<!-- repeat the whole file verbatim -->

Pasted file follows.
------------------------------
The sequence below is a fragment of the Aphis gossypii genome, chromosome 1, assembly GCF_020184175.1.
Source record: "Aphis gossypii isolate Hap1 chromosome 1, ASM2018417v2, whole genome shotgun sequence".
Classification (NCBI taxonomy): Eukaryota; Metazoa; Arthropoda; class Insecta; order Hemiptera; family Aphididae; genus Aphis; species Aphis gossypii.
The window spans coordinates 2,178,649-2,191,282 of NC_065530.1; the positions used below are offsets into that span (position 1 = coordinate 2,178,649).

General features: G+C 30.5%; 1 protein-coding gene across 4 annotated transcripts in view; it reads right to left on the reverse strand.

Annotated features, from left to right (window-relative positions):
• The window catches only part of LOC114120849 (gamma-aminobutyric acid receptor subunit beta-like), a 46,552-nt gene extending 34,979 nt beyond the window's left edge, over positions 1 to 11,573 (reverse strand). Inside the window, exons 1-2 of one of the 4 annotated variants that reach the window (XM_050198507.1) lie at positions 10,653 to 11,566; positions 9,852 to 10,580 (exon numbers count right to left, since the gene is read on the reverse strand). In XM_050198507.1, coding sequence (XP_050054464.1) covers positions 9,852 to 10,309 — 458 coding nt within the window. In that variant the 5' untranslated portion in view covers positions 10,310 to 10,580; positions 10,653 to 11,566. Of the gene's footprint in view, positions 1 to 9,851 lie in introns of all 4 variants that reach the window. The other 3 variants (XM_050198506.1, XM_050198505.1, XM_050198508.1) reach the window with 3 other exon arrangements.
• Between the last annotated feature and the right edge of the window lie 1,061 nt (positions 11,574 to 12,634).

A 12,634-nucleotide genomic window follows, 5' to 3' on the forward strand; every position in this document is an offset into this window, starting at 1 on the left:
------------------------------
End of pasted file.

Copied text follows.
The sequence below is a fragment of the Aphis gossypii genome, chromosome 1, assembly GCF_020184175.1.
Source record: "Aphis gossypii isolate Hap1 chromosome 1, ASM2018417v2, whole genome shotgun sequence".
Classification (NCBI taxonomy): Eukaryota; Metazoa; Arthropoda; class Insecta; order Hemiptera; family Aphididae; genus Aphis; species Aphis gossypii.
The window spans coordinates 2,178,649-2,191,282 of NC_065530.1; the positions used below are offsets into that span (position 1 = coordinate 2,178,649).

General features: G+C 30.5%; 1 protein-coding gene across 4 annotated transcripts in view; it reads right to left on the reverse strand.

Annotated features, from left to right (window-relative positions):
• The window catches only part of LOC114120849 (gamma-aminobutyric acid receptor subunit beta-like), a 46,552-nt gene extending 34,979 nt beyond the window's left edge, over positions 1 to 11,573 (reverse strand). Inside the window, exons 1-2 of one of the 4 annotated variants that reach the window (XM_050198507.1) lie at positions 10,653 to 11,566; positions 9,852 to 10,580 (exon numbers count right to left, since the gene is read on the reverse strand). In XM_050198507.1, coding sequence (XP_050054464.1) covers positions 9,852 to 10,309 — 458 coding nt within the window. In that variant the 5' untranslated portion in view covers positions 10,310 to 10,580; positions 10,653 to 11,566. Of the gene's footprint in view, positions 1 to 9,851 lie in introns of all 4 variants that reach the window. The other 3 variants (XM_050198506.1, XM_050198505.1, XM_050198508.1) reach the window with 3 other exon arrangements.
• Between the last annotated feature and the right edge of the window lie 1,061 nt (positions 11,574 to 12,634).

A 12,634-nucleotide genomic window follows, 5' to 3' on the forward strand; every position in this document is an offset into this window, starting at 1 on the left: